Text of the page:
The recession is over? Don’t believe the hype!

The government, the media and various economists all trumpeted recently released figures that apparently show that the Irish economy came out of recession in the first three months of 2010. However for the unemployed, workers and their families this miraculous recovery has by passed them.

The government, the media and various economists all trumpeted recently released figures that apparently show that the Irish economy came out of recession in the first three months of 2010. However for the unemployed, workers and their families this miraculous recovery has by passed them. This propaganda is deliberately being pushed by the government in an attempt to justify the cut backs, job losses, wage cuts and bank bail outs because we are apparently seeing the benefits of these measures. More importantly they will use this so-called economic turn around to force workers to accept the €3 billion in cuts and new taxes that are pending in December’s budget.  As Minister for Finance, Brian Lenihan said recently “our plan is working” and “we must stick to it”.

The recession is not over, there is no recovery, much of the hype has been based on a growth in exports in the first quarter of the year, aided by the weakening of the euro and primarily led by multi-national companies which hides huge weaknesses in the domestic economy in terms of investment, sales and crucially employment. 

The key figure that has been trumpeted is that Gross Domestic Product (GDP) grew for the Irish economy by 2.7% in the first quarter of the year compared to the last quarter of 2009. The reality, unfortunately, is different, as a closer examination of the figures reveals. GDP still fell year on year in the first quarter, i.e. there was less economic output in the first quarter of 2010 than there was in the first quarter of 2009. The 2.7% upturn referred to, relates to a comparison of the last quarter of 2009 with the first quarter of 2010. This simply demonstrates that economic output cannot fall indefinitely forever – at a certain stage even a falling rock hits the ground.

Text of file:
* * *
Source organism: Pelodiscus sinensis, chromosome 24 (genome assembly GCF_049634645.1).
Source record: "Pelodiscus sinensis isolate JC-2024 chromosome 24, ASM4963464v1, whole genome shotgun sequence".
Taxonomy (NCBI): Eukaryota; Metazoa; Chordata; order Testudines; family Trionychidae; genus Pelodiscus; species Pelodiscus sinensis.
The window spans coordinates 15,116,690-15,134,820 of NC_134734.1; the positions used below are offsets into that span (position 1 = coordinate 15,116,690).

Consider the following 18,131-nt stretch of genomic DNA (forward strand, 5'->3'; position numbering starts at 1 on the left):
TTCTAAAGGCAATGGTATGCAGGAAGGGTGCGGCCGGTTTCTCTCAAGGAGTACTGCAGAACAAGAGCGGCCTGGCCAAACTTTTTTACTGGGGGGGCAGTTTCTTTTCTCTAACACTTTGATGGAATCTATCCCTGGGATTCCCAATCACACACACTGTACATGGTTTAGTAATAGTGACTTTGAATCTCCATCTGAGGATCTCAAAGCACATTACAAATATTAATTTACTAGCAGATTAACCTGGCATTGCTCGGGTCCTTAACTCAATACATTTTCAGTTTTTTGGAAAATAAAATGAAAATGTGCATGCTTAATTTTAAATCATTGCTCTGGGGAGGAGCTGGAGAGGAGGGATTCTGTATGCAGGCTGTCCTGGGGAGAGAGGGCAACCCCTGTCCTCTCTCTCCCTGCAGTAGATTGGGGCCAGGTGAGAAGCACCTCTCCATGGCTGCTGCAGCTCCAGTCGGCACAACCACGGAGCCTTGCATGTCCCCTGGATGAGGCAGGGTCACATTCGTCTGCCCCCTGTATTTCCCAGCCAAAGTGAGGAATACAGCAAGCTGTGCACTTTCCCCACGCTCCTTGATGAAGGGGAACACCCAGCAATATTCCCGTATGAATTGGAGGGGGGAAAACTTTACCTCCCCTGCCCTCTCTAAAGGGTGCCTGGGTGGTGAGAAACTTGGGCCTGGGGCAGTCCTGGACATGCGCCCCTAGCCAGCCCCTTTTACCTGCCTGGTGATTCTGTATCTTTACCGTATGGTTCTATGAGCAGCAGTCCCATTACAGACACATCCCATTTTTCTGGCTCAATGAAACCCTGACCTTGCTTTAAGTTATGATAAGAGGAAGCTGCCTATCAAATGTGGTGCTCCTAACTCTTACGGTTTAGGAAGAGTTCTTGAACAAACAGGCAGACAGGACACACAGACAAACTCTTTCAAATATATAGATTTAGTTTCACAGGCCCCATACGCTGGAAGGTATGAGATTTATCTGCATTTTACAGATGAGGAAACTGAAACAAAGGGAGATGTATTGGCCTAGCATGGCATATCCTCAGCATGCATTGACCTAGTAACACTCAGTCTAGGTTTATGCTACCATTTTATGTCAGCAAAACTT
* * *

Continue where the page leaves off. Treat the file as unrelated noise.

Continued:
Even more revealing in the figures is the gap between Gross National Product (GNP) and GDP. While GDP grew quarter by quarter at 2.7%, GNP declined 0.5% quarter on quarter in the same period. This gap (which is overwhelmingly made up of repatriated profits by the multinational corporations) graphically demonstrates the point made in the “Is the worst over?” (articles which can be read at www.socialistparty.net) – the continued weakness of Irish indigenous industry and the reliance on multinationals.

While different commentators predict varying degrees of growth in the coming year the most startling point they all agree on is that mass unemployment will continue for at least five years. The numbers signing on rose by 5,800 in June bringing the unemployment rate to 13.4%.

The IMF in a recent report predicted that unemployment will remain at 9% until 2015. That means over 300,000 people will remain unemployed for at least another 5 years, other organisations have predicted higher numbers. However, that figure and others like it, are based on a certain recovery in the Irish economy. If this does not happen, then the reality is that unemployment could be far higher.

The OECD in early July predicted a certain economic recovery but at the same time illustrated how weak that recovery would be by saying “Ireland’s recovery will not be vigorous enough to re-employ the 174,000 people who have lost their jobs”…. “so many unemployed construction workers are unlikely to find building jobs again.”

There are huge dangers and problems facing the Irish economy. The Irish banks are still extremely weak despite billions being pumped in and with increasing unemployment, falling incomes, bigger numbers experiencing negative equity then the possibility of major debt default is a very real prospect opening up a new banking crisis which could lead to a sovereign debt crisis, as the government find it harder and more expensive to borrow money on the international markets. Ireland is currently paying interest rates on borrowings higher even than Greece. This is not sustainable in the longer term. 

A double dip recession in the world economy is a real possibility which will impact massively on an open economy like Ireland particularly as the “growth” to date has being export led – this would be brought to a shuddering halt in the context of a further world downturn.

Working class people are hoping for an economic upturn in the short term. However this does not seem to be on the agenda and bigger cuts and increased unemployment are set to be an ongoing reality. Workers need to get organised in the unions and communities to build a movement to stop the government’s austerity measures.

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